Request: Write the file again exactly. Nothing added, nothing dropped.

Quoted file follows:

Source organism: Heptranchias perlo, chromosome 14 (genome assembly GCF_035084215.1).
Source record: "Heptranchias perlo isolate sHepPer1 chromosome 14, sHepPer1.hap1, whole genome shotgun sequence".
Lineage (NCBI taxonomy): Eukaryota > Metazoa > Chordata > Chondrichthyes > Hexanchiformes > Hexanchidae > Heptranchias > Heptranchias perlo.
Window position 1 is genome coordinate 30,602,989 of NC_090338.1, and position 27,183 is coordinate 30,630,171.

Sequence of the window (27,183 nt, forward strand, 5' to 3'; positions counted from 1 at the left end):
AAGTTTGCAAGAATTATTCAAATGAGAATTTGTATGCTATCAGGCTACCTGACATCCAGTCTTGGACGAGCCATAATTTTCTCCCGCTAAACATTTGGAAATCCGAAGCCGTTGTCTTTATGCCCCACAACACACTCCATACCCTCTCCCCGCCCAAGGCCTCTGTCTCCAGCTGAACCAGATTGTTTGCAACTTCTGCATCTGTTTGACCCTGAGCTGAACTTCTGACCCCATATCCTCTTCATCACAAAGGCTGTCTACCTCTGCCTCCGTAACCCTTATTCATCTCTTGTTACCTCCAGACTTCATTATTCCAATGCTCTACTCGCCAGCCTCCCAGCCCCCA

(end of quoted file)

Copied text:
Source organism: Heptranchias perlo, chromosome 14 (genome assembly GCF_035084215.1).
Source record: "Heptranchias perlo isolate sHepPer1 chromosome 14, sHepPer1.hap1, whole genome shotgun sequence".
Lineage (NCBI taxonomy): Eukaryota > Metazoa > Chordata > Chondrichthyes > Hexanchiformes > Hexanchidae > Heptranchias > Heptranchias perlo.
Window position 1 is genome coordinate 30,602,989 of NC_090338.1, and position 27,183 is coordinate 30,630,171.

Sequence of the window (27,183 nt, forward strand, 5' to 3'; positions counted from 1 at the left end):
AAGTTTGCAAGAATTATTCAAATGAGAATTTGTATGCTATCAGGCTACCTGACATCCAGTCTTGGACGAGCCATAATTTTCTCCCGCTAAACATTTGGAAATCCGAAGCCGTTGTCTTTATGCCCCACAACACACTCCATACCCTCTCCCCGCCCAAGGCCTCTGTCTCCAGCTGAACCAGATTGTTTGCAACTTCTGCATCTGTTTGACCCTGAGCTGAACTTCTGACCCCATATCCTCTTCATCACAAAGGCTGTCTACCTCTGCCTCCGTAACCCTTATTCATCTCTTGTTACCTCCAGACTTCATTATTCCAATGCTCTACTCGCCAGCCTCCCAGCCCCCA